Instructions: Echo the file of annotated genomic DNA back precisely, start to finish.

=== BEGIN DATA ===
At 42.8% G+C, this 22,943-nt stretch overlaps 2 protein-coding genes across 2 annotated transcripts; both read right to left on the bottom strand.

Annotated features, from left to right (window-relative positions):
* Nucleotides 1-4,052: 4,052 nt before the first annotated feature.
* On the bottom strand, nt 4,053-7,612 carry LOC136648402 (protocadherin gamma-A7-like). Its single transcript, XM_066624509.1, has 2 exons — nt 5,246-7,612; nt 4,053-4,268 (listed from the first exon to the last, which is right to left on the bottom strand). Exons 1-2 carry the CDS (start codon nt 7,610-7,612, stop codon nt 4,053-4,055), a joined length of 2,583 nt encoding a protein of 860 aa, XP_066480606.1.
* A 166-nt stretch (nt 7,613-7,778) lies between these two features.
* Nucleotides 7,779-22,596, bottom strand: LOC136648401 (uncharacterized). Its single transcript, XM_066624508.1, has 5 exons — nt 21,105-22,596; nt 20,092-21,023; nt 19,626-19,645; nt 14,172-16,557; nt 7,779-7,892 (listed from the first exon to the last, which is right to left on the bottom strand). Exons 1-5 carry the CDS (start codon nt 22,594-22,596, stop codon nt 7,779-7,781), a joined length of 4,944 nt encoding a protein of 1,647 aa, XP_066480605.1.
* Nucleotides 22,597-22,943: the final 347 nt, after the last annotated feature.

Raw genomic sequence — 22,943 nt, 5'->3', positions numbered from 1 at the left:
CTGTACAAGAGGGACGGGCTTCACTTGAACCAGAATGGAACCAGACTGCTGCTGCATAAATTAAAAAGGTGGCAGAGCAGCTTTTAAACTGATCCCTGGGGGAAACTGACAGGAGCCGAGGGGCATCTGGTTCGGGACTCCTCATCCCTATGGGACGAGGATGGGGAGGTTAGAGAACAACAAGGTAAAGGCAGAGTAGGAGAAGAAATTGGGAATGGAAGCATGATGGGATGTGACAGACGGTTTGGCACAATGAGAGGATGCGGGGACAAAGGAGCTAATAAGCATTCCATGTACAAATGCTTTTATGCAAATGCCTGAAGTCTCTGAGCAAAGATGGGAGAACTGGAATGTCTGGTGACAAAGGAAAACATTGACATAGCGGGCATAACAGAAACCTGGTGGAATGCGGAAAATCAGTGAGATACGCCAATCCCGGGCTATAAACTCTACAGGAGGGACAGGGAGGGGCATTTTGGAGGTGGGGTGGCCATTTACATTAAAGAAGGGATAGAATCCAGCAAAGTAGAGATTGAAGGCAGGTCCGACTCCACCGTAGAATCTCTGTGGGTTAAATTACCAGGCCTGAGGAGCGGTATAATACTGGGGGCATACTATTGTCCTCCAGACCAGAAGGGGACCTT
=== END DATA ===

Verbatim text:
At 42.8% G+C, this 22,943-nt stretch overlaps 2 protein-coding genes across 2 annotated transcripts; both read right to left on the bottom strand.

Annotated features, from left to right (window-relative positions):
* Nucleotides 1-4,052: 4,052 nt before the first annotated feature.
* On the bottom strand, nt 4,053-7,612 carry LOC136648402 (protocadherin gamma-A7-like). Its single transcript, XM_066624509.1, has 2 exons — nt 5,246-7,612; nt 4,053-4,268 (listed from the first exon to the last, which is right to left on the bottom strand). Exons 1-2 carry the CDS (start codon nt 7,610-7,612, stop codon nt 4,053-4,055), a joined length of 2,583 nt encoding a protein of 860 aa, XP_066480606.1.
* A 166-nt stretch (nt 7,613-7,778) lies between these two features.
* Nucleotides 7,779-22,596, bottom strand: LOC136648401 (uncharacterized). Its single transcript, XM_066624508.1, has 5 exons — nt 21,105-22,596; nt 20,092-21,023; nt 19,626-19,645; nt 14,172-16,557; nt 7,779-7,892 (listed from the first exon to the last, which is right to left on the bottom strand). Exons 1-5 carry the CDS (start codon nt 22,594-22,596, stop codon nt 7,779-7,781), a joined length of 4,944 nt encoding a protein of 1,647 aa, XP_066480605.1.
* Nucleotides 22,597-22,943: the final 347 nt, after the last annotated feature.

Raw genomic sequence — 22,943 nt, 5'->3', positions numbered from 1 at the left:
CTGTACAAGAGGGACGGGCTTCACTTGAACCAGAATGGAACCAGACTGCTGCTGCATAAATTAAAAAGGTGGCAGAGCAGCTTTTAAACTGATCCCTGGGGGAAACTGACAGGAGCCGAGGGGCATCTGGTTCGGGACTCCTCATCCCTATGGGACGAGGATGGGGAGGTTAGAGAACAACAAGGTAAAGGCAGAGTAGGAGAAGAAATTGGGAATGGAAGCATGATGGGATGTGACAGACGGTTTGGCACAATGAGAGGATGCGGGGACAAAGGAGCTAATAAGCATTCCATGTACAAATGCTTTTATGCAAATGCCTGAAGTCTCTGAGCAAAGATGGGAGAACTGGAATGTCTGGTGACAAAGGAAAACATTGACATAGCGGGCATAACAGAAACCTGGTGGAATGCGGAAAATCAGTGAGATACGCCAATCCCGGGCTATAAACTCTACAGGAGGGACAGGGAGGGGCATTTTGGAGGTGGGGTGGCCATTTACATTAAAGAAGGGATAGAATCCAGCAAAGTAGAGATTGAAGGCAGGTCCGACTCCACCGTAGAATCTCTGTGGGTTAAATTACCAGGCCTGAGGAGCGGTATAATACTGGGGGCATACTATTGTCCTCCAGACCAGAAGGGGACCTT